Labelled as a society riddled by overindulgence time and time again, Westerners have succumb to being referred to as gluttons. We eat too much, drink too much and when we are not working ourselves to the bone, we entertain too much. Yet with all these guilty pleasures under our belt, it’s funny how so many of us seem to cast aside the most simple of them all – sleep!
Today, priorities have become conditioned by one’s lifestyle. For the business and social nomads, governed by busy daily schedules, the act of sleeping is considered a waste of time and only needed when extremely tired. However, as the number of health afflictions and disease risks linked to inadequate sleep are on the rise, perhaps this modern notion of sleep as a form of ‘surrender’ requires a re-examination.
Recent study links sleep sacrifice to increased risk of colorectal cancer
In a recent study published in the Feb. 15, 2011 issue of the journal Cancer, researchers from University Hospitals (UH) Case Medical Center and Case Western Reserve University School of Medicine, found that people who slept an average of six hours or less per night had an almost 50% increase in the risk of colorectal adenomas compared with individuals sleeping at least seven hours a night. Adenomas are precancerous polyps that, left untreated, can turn malignant.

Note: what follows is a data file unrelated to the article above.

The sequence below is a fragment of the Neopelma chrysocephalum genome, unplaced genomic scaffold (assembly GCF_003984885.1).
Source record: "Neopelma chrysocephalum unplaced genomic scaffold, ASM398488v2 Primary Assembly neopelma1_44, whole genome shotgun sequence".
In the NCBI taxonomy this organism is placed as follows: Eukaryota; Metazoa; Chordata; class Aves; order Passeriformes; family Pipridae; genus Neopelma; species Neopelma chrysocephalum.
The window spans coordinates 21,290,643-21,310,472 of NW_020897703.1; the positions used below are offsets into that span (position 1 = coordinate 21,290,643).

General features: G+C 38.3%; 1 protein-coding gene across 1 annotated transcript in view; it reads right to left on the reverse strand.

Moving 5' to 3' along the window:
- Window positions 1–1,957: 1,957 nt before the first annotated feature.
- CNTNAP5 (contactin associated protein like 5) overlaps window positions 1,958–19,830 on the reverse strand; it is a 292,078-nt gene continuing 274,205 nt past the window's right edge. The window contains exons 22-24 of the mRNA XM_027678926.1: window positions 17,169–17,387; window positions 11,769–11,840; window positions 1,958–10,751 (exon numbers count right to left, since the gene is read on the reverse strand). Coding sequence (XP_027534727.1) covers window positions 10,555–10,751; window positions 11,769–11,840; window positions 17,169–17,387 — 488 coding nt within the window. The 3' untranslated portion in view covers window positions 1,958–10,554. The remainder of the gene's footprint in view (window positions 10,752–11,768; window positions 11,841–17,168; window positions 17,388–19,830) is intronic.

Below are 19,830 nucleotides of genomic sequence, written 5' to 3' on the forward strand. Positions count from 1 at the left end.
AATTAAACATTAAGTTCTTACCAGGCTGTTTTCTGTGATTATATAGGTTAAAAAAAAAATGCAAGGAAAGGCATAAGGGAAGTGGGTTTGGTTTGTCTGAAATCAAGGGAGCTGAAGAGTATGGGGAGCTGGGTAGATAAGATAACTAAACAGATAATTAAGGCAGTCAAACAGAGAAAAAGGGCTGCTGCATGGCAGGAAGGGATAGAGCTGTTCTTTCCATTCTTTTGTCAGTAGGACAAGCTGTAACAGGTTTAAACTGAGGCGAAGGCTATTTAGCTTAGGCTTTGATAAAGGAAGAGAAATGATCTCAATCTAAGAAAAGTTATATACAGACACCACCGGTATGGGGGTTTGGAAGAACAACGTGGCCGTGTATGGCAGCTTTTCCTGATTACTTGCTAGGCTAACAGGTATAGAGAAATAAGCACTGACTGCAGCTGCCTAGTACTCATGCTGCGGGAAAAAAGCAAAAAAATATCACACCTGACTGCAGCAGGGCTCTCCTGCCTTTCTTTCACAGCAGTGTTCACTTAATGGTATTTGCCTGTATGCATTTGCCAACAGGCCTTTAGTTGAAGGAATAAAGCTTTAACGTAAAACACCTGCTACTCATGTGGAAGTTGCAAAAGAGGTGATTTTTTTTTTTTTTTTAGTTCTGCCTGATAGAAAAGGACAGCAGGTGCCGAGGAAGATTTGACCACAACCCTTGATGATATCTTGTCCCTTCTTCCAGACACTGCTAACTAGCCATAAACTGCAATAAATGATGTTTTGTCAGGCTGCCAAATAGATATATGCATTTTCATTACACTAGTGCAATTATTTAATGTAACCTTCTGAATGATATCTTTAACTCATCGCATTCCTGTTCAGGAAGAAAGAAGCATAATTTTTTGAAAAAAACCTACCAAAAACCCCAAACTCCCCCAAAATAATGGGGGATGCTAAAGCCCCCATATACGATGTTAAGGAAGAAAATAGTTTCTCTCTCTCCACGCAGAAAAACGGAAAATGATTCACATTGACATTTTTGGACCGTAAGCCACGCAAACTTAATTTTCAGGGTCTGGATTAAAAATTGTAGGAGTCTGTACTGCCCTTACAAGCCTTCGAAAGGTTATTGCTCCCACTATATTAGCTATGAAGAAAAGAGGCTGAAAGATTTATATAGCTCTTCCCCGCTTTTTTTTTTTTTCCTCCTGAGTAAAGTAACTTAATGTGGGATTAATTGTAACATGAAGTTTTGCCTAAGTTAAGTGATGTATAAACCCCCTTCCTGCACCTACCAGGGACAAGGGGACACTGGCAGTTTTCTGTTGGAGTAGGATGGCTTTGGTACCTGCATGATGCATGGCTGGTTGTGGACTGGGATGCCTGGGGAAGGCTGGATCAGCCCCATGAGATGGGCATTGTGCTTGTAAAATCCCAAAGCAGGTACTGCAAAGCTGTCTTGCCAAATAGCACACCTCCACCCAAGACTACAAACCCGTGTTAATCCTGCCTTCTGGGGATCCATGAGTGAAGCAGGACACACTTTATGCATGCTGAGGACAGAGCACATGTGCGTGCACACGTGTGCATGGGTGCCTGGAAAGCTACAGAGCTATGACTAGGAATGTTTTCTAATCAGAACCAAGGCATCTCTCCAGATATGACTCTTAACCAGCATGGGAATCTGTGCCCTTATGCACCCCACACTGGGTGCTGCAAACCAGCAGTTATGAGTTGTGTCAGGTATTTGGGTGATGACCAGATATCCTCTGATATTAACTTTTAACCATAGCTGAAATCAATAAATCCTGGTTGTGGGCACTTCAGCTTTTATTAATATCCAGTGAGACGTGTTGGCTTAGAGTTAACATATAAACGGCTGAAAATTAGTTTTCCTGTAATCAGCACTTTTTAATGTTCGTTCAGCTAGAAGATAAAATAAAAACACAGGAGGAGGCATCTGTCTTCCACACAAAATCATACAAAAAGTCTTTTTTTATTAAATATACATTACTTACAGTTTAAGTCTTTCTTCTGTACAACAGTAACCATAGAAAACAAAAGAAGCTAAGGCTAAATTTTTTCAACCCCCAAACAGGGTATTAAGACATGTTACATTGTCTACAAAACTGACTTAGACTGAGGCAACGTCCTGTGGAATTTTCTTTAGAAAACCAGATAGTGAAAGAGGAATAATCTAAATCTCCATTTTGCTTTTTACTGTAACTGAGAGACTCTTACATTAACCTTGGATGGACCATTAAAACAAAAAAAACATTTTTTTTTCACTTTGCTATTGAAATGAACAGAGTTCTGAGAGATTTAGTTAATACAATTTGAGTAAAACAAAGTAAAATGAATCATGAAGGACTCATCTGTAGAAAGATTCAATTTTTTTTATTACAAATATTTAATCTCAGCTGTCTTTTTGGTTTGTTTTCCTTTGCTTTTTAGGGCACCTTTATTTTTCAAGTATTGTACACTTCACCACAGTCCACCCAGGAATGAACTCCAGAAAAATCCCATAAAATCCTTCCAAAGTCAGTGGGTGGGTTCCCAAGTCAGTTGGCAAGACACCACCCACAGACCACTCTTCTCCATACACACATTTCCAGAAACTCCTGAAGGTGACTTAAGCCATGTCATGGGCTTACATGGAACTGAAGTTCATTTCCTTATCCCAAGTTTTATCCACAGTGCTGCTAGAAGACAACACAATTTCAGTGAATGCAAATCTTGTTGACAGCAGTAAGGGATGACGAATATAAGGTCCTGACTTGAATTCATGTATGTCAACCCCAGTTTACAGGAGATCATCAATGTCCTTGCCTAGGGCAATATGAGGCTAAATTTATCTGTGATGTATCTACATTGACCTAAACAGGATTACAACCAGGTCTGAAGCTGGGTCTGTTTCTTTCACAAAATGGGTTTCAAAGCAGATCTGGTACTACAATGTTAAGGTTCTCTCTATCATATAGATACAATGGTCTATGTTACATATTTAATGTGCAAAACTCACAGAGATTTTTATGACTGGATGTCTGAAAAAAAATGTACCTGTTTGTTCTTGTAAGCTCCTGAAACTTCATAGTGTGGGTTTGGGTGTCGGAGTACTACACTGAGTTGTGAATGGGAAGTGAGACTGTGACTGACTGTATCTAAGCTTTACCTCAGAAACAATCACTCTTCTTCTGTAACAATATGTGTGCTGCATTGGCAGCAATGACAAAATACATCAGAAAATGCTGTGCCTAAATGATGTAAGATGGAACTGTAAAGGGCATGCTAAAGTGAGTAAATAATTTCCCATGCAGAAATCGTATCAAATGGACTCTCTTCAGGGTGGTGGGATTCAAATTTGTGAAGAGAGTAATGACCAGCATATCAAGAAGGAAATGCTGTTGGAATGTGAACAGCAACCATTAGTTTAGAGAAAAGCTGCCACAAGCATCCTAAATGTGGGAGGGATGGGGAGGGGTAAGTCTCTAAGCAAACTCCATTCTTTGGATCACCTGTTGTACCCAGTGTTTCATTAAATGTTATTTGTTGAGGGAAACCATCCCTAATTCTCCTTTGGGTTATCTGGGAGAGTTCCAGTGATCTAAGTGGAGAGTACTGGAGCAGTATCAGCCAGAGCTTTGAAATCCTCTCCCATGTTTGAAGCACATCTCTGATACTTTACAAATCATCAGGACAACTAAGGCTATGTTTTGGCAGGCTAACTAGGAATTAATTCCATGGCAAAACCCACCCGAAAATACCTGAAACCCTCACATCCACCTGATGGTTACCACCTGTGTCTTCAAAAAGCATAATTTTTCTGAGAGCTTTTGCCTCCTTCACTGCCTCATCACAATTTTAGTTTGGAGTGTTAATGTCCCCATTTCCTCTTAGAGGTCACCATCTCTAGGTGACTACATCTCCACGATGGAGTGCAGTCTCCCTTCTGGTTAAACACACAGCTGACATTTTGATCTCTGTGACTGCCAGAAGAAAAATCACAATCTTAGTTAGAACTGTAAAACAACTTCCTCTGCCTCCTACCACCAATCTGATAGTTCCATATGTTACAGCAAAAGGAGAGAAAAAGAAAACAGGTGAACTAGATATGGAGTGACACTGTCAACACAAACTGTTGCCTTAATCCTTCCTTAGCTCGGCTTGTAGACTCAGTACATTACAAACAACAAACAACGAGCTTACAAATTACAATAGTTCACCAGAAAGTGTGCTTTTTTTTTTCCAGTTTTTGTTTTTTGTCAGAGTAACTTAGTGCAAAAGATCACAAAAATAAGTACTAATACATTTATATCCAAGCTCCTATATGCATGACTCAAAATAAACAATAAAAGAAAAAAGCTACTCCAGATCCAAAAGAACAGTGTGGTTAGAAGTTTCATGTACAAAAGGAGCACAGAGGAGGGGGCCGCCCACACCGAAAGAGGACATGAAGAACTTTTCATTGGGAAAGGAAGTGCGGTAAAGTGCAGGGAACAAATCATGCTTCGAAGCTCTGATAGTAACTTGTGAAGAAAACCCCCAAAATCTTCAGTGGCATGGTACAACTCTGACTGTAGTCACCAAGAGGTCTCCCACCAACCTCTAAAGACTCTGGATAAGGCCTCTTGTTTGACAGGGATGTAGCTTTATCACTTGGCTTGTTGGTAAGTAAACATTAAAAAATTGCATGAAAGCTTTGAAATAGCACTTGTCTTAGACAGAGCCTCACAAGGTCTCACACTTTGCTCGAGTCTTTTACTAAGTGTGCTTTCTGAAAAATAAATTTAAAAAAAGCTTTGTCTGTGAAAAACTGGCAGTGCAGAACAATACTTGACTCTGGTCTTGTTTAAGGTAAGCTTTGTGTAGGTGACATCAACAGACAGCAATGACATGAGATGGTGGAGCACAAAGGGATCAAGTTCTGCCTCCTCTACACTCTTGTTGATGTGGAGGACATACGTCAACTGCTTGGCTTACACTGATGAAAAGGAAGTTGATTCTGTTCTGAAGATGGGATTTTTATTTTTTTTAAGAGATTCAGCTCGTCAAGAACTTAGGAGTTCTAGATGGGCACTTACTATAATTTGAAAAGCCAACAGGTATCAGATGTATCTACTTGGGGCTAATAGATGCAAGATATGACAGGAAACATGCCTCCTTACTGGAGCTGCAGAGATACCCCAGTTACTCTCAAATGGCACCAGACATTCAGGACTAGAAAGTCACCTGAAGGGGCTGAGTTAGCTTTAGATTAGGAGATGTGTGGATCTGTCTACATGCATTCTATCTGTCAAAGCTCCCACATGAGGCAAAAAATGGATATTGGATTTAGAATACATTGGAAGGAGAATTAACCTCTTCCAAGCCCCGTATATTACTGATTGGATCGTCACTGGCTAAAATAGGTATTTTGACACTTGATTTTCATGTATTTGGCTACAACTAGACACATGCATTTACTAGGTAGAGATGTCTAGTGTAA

“To our knowledge, this is the first study to report a significant association of sleep duration and colorectal adenomas,” Li Li, MD, PhD, the study’s principal investigator and Associate Professor of Family Medicine, Epidemiology and Biostatistics at Case Western Reserve University School of Medicine, said in a statement to the media. ‘A short amount of sleep can now be viewed as a new risk factor for the development of colon cancer.’